This video is an unbelievably compelling portrayal of where young adult Christians are in our modern world (it’s about 9 minutes long but worth every minute).
The lesson I get out of this video is that young adult Christians are very interested in Kingdom work over church work. Now what does that mean for congregations and insititutional religion? It means the “market” will force churches to exist and function out of a more missional and less maintenance posture. Churches will have to stop being the place where issues are debated and it will have to become the place where people work towards solutions. People of all backgrounds, lifestyles, and ethnicities will come together for a common good. As the church we have to prioritize that good to be the will of God in the name of Jesus Christ. But, if the church fails to put this first and let all of the other stuff that clouds our priorities go, then they will inevitably dry up.
This isn’t rocket science and we need not belabor the obvious point. This generation has an inherent belief that this life isn’t all there is. With God’s help things can be better. Lives can be changes. Salvation can actually be close to a reality in this life. And we can get to this better place together. Funny, I think there was once a young adult from Nazareth who walked around talking about these very same issues…
It’s been official for a very long time now and should come as no shocker-politics has invaded the church for centuries. Sure, there are monastic communities who offer a beacon of hope that politics can be kept out of the Christian community. But by and large politics has been the driving force of Christianity since the beginning of Christendom.
In his new book After You Believe: Why Christian Character Matters, N.T. Wright raises the discussion on the difference between “rights” and “dignity” both for the individual and for the Christian community. One of the issues this raises for me is how to identify just how deep American ideology runs through mainline Protestantism. This is not always a bad thing. In many cases, it is very good. But I cannot reckon with the notion that these two can ever be fully united as one “mega-ideology.” Inevitably, national ideals will serve the needs of preservation as its ultimate ends. On the other hand, Christian ideals command us to take up our cross and follow Christ (Mark 8:34-35) because, in the end, those who lose their life will save it and those who save their lives will lose it (Luke 17:33). Therefore, national ideology and Christian discipleship are never totally one in the same.
This brings us to the dichotomy of “rights” and “dignity.” First we begin with “rights.” We hear much in our contemporary world about the preservation of rights or the pursuit of one’s rights. Again I can’t help but point out the disconnect here. The “pursuit of happiness” is found nowhere in Gospel. Those are the words of the deistic Thomas Jefferson. Further, I’m afraid that talk of “rights” have been co-opted over the years in order to score political points for every cause that dares to claim it “preserves rights.” What exactly are our “rights?” Are we really due as much as we claim? Or, do we fight for the rights of the individual, often unknowingly, at the expense of the greater community. Here is illustrated another disconnect between American and Christian ideals. American ideals say that life’s ultimate goal is the fulfillment of the individual. We’ve worked very hard to reduce everything down to its individual parts. Humans are just a collection of individual cells. Molecules are just a collection of individual atoms. Groups are just a collection of individuals. Therefore, my personal rights are the ultimate ends of human life. But the Christian ideology says this is not so. Christian ideals say there is more value in being a part of a community than there is being alone. We are, in the end, better for having been part of the group. We can be something greater than we could ever imagine if we remained alone. This is why Christianity must be practiced as a corporate faith. There is no Christianity without the community of faith.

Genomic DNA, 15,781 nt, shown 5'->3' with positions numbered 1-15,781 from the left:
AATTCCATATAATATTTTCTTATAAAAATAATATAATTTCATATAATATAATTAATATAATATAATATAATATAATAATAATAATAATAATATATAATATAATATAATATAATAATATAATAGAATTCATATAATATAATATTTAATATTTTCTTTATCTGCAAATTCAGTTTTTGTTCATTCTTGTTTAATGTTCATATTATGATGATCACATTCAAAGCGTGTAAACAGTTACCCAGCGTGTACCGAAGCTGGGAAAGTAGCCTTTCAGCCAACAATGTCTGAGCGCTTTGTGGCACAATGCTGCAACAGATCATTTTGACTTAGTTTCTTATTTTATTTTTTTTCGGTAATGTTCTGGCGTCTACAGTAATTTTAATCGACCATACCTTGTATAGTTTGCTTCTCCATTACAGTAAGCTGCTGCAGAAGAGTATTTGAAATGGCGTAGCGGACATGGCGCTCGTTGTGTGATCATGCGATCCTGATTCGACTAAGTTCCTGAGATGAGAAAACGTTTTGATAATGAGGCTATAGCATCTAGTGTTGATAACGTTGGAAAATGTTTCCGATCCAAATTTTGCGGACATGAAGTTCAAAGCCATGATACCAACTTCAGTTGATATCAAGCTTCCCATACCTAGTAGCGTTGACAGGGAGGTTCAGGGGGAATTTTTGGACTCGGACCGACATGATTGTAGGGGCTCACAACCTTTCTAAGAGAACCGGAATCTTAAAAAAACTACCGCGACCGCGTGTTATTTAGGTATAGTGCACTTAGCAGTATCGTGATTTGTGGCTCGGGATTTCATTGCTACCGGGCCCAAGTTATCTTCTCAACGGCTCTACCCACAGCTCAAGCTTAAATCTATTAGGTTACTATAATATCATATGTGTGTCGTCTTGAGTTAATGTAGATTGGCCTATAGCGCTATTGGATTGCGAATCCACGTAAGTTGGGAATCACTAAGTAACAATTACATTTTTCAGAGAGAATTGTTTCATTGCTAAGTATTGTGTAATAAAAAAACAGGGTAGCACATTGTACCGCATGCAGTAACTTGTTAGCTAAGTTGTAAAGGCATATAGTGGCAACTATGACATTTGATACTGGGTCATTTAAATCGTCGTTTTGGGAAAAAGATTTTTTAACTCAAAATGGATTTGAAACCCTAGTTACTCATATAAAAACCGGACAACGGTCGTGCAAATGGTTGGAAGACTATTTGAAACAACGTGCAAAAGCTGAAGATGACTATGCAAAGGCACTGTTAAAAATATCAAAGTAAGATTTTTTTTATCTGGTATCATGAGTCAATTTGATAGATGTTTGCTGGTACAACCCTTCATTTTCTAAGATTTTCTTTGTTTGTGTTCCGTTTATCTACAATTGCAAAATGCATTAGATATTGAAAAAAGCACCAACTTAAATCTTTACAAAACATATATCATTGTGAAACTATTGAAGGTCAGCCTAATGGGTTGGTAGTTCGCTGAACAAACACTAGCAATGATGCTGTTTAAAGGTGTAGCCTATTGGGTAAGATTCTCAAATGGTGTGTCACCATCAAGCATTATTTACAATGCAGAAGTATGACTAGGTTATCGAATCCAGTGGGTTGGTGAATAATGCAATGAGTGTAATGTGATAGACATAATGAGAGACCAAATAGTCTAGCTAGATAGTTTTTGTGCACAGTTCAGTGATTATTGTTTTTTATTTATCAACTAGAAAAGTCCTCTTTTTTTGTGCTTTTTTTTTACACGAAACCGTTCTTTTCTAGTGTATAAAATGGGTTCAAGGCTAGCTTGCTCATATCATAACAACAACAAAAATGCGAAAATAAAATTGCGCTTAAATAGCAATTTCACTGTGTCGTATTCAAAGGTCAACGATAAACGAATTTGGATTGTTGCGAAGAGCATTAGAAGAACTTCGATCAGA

This now brings us to the idea of “dignity.” Dignity is a Christian value. There are countless stories in the Gospels of Jesus seeing through the culture’s claim of individual and group roles in an effort to offer human dignity and compassion to those who’ve never known it. Dignity is an ideal that commands the Christian community to look beyond individualism and elitism to the higher notion that all people are of sacred worth. Dignity offers the hope that life is about much more than my exterior qualities (demographic stats). It seeks to encompass the entire person and, in the end, invite the person to do the same for others.
So what’s the difference you ask? Well, put simply, rights are something governments seek to ensure in an effort to preserve itself by convincing people that their individual status is what’s most important in life. Dignity, on the other hand, is the command to love and have compassion for all persons-no matter their status. Rights often divide communities by valuing the individual as greater. Dignity commands the community to act in unison to ensure that the sacred of all persons and groups are preserved-whether the government chooses to recognize this or not.
I fully recognize that I write this as a middle-class, white male who has been afforded all the rights I can stand to enjoy in life. But I also argue that we are much more than our demographics. Further, the Christian community must seek to press beyond mere demographics in order to love as Christ loves. After all, it’s our only hope.